as also La Curne de Ste. Palaye: 'De cibis delicatis pascebant catulos suos quos de turpibus concubinis, ipsi turpiores procreabant' (J. de Vitri). Catulaster is defined in the Codex Cassinensis as 'Iuvenis duodecim annorum'. In Old Provençal, cadelet means 'young dog' but also 'young lion cub'. Whether so great a diversity of meanings has been carried forward into modern dialects is difficult to say with our present facilities, but many things lead one to believe that it has indeed been the case. García de Diego (§109) defines Catalan cadell 'flores de algunos árboles' and Arag. cadillo as 'flor de olivo'; Mistral (Trésor) renders cadelas as 'jeune et gros chien' and 'grand jeune homme qui fait l'enfant' and gives cadeliero as 'vache portière qui porte chaque année comme les chiennes.'

Canis (aside from numerous metaphoric values" that it may have,

Boucoiran, Dict. des idiomes méridionaux.

Atlas Linguistique 1789.

7 García de Diego, op. cit. §109: 'significa un animal fantástico que la gente supersticiosa se representa como un enorme perro negro'. Cadejo<*catic(u)lu(m), just as caneja<canic(u)la (Roman. Etym. Wbch. §1586).

* Varro, RR 3.4, speaking of rabbits and their prolific reproduction says: 'etenim cum habent catulos recentes, alios in ventre habere reperiuntur.' 'Corpus Gloss. Lat., 5.550 (Götz).

10 Levy, Supplement-Wörterbuch; see also Roman. Etym. Wbch. 1763.

11 E.g. Sainéan's list of terms derived from the idea ‘dog' and applied to machinery (loc. cit.). In Spanish gato similarly takes on a number of meanings, being applied to 'pocketbook', 'iron hook', 'block and tackle' (Dicc. de la Real Acad. Española, 1925).

resembling cattus in this respect) can be applied to other animals. That Phaedrus uses it as 'wolf' is natural, considering the close relation of the species.12 It is more curious to note the Spanish folk use of perra chica and perra gorda for five and ten céntimo coppers, referring to the lions that adorn them. As in the case of catellus, there exist a number of derivatives of canis in Romance, e.g. French chenet, OF chenel (Godefroy), chienetel (ibid.), Fr. dialect chienneton, Prov. canilho, chenilho, (Mistral), Sp. canijo.13 A glance at Fr. chenille shows that, like the derivatives of cattus, possibly even to a more diverse extent, the formations on canis show a great variety of significance: Roman. Etym. Wbch. mentions kanaya (in Tessin canton, Switzerland), rendered 'Kinder' and Tyrolese kanai 'Knabe.' Thus the two major groups, the one based on canis and the other on cattus, have, since early times, followed, from the semantic point of view, a similar and at times common road. Already the grammarian Virgilius, in discussing gender, speaks as follows: '. . quidam simpliciter dixerunt quod masculinim hoc esse debuit quod secundum habitudinem corporis ostenderetur et ita femininum ut vir et mulier, taurus et vacca, aries et ouis, c a ni s et cata et cetera animalia." Hence an expression like Mistral's La chino dou segnour a cadela 'the seigneur's dog has puppies' need not seem extraordinary. It is, however, more curious to find under the heading Petit Chat, in the Atlas Linguistique, Map 1498, the forms kanālos (fem.), kanile (id.), chenil, chnil, all obviously from canis. That such interchange of meanings should have occurred is the almost inevitable consequence of semantic kinship aided by the lack of fixity within each group.

One more remark, in this connection, apropos of Mistral's translation of fa de-catetos 'en baissant la tête, en rampant avec un air d'humilité.' Was he aware that this is more the manner of a dog than of a cat? Certain it is that cat-de-mar is given as 'chien de mer' without comment.' In the last instance, the confusion may be of long standing, because caniculus and catulus are both rendered 'piscis' by the Latin glossators.15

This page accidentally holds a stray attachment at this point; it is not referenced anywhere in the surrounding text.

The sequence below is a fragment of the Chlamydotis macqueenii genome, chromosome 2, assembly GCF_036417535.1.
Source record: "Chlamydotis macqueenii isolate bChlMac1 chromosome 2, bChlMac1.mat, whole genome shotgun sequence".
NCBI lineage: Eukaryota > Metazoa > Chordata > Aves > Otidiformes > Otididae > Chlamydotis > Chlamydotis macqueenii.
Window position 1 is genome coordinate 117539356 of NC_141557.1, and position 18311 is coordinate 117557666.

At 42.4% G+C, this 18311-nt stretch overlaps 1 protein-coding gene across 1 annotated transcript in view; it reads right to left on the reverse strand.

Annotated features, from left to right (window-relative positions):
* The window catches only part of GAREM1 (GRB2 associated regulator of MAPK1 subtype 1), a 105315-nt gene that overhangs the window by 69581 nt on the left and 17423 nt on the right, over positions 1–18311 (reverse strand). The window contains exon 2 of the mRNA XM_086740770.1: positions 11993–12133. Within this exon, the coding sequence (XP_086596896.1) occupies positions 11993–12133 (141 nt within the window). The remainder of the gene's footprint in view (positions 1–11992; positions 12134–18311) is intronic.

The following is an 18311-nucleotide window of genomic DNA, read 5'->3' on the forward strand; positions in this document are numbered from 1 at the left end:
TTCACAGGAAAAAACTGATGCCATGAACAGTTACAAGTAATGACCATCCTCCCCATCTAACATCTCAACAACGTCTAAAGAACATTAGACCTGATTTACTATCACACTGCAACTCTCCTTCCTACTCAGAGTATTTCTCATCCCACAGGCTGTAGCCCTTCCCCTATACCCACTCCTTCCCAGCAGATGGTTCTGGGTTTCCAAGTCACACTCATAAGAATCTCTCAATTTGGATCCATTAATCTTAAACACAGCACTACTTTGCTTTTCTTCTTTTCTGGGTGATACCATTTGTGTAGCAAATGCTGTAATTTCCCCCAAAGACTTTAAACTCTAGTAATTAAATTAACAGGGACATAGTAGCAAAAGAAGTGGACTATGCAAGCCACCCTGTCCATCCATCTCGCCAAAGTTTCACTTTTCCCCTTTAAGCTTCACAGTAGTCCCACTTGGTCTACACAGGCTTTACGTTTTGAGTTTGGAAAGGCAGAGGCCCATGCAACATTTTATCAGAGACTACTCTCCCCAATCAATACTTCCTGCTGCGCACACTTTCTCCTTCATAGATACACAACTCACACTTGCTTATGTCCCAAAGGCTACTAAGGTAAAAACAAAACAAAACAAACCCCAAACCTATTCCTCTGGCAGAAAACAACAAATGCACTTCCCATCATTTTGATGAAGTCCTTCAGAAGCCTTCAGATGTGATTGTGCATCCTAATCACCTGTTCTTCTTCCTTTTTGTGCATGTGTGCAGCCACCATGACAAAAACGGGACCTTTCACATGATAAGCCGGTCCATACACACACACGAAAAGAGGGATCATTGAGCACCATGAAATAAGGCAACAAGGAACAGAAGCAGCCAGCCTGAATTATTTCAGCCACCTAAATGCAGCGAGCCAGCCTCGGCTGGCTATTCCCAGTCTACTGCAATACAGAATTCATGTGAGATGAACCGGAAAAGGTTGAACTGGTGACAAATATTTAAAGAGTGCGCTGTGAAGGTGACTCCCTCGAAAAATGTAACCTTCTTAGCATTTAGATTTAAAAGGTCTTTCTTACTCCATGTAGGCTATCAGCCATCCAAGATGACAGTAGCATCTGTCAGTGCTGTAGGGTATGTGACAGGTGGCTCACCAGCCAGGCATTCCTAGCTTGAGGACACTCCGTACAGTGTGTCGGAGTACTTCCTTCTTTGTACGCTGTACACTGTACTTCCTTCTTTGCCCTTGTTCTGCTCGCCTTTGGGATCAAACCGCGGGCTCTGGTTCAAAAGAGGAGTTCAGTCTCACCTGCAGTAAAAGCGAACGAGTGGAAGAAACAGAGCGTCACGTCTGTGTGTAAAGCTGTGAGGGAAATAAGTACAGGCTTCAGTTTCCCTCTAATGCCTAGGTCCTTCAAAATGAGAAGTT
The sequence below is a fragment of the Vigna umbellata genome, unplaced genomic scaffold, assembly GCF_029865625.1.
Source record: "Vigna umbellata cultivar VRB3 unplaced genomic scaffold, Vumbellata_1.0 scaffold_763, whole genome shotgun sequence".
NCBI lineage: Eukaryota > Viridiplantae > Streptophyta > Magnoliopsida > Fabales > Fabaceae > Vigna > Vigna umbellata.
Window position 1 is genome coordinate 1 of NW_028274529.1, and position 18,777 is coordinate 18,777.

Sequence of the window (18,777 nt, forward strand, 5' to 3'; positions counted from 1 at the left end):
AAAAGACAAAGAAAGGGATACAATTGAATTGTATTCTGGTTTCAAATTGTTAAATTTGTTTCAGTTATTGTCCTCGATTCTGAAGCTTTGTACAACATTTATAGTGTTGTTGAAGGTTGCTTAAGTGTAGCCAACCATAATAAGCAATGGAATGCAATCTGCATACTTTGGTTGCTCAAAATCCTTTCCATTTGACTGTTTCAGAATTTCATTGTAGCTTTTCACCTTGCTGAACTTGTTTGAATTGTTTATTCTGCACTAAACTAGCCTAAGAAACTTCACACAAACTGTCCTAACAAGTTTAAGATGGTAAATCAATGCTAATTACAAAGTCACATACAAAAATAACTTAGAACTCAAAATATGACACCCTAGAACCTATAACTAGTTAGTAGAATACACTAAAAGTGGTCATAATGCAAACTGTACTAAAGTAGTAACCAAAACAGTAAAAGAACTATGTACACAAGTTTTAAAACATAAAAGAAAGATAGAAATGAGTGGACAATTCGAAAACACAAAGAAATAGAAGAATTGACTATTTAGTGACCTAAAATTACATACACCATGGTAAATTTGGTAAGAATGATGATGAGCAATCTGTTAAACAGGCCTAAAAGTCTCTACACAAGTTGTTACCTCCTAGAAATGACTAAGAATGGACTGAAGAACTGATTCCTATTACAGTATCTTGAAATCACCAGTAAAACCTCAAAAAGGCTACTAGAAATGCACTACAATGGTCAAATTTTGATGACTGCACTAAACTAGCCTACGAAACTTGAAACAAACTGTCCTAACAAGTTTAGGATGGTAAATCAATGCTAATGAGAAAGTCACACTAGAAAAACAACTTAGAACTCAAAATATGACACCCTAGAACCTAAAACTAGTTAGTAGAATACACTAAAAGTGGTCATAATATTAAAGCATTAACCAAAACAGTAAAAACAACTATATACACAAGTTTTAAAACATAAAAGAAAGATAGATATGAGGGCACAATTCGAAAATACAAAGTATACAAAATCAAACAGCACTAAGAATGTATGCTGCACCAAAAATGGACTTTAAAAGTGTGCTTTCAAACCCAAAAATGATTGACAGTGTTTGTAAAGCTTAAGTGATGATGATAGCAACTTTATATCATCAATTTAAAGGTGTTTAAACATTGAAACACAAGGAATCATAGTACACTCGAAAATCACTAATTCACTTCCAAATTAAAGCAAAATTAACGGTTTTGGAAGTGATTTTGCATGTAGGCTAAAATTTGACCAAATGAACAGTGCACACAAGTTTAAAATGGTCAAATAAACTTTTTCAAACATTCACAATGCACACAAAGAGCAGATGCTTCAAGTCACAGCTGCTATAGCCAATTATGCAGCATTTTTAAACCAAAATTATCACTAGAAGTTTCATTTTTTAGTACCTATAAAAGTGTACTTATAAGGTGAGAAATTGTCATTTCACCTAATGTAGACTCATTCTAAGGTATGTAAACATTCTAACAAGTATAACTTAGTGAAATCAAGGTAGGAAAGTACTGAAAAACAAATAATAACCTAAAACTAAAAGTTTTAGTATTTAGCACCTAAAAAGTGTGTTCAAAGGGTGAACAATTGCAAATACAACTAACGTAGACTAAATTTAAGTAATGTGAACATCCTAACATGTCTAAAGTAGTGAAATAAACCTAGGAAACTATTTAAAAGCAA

12 Riddle-Scheller's Lexicon totius Latinitatis.

13 García de Diego §96. Many verbs are formed on this substantive, e.g. encanijarse, encaniau.

14 Ibid. §111: 'Ignoro en qué se apoyaría el gramático Virgilio, Epist., I, 110, para identificar catta con canis feminina.' Is there not more than one child who thinks of cat as the feminine of dog and even cow as the feminine of horse? Incidentally attention is called to the loose manner in which the passage from Virgilius was quoted.

15 Corpus Gloss. Lat. 3.318. 17; 437. 13 and, for catulus, 3.431. 10.



There are in Aleut1 three endings to indicate the number of nouns: x' for the singular, x for the dual, and n (in the Atka dialect, s) for the plural.

A'dax' father, a'dax two fathers, a'dan (Atka a'das) fathers.

The singular has two cases, the absolute and the relative (or the nominative and the genitive). The absolute may serve in the sentence as subject or object (direct). All other relations between nouns and other words (with the exception of the instrumental and the comitative forms, for which see further) are expressed by the relative case and by postpositional pronouns added to the end of the noun. The dual and plural have only one case, the absolute, as the duality or plurality of the compound is expressed not in the noun but in the postpositional pronouns. The suffix of the relative case is m instead of the x' of the absolute case.

Absolute case: a'dax' father.

Relative case: a'dam of the father.

a'dam-i'lan 'of the father to him,' i.e. to the father.

a'dam-ila'n 'of the father from him,' i.e. from the father.

a'dam-ili'kin to two fathers.

a'dam-ili'ñin to the fathers.

cam-ku'gan 'of the hand on it,' i.e. on the hand.

cam-kuga'n 'of the hand from it,' i.e. from the hand.

Instrumental. The element sa, expressing the instrumental, is suffixed

1 The Aleut is a dialect of the Eskimo. The author studied the Aleut language (in three dialects) while spending about two years (1909-10) in the Aleutian Islands on behalf of the Russian Geographic Society. Archaeological Investigations in the Aleutian Islands were published by the Carnegie Institution of Washington, 1925. The Aleut folklore (texts and translation), grammar, and vocabulary, are in preparation for the Publications of Columbia University, New York, under the editorship of Prof. Franz Boas. The material on the somatology, ethnology, and sociology of the Aleut is also in preparation. In this article g is used instead of g with a dot beneath to represent an uvular [G].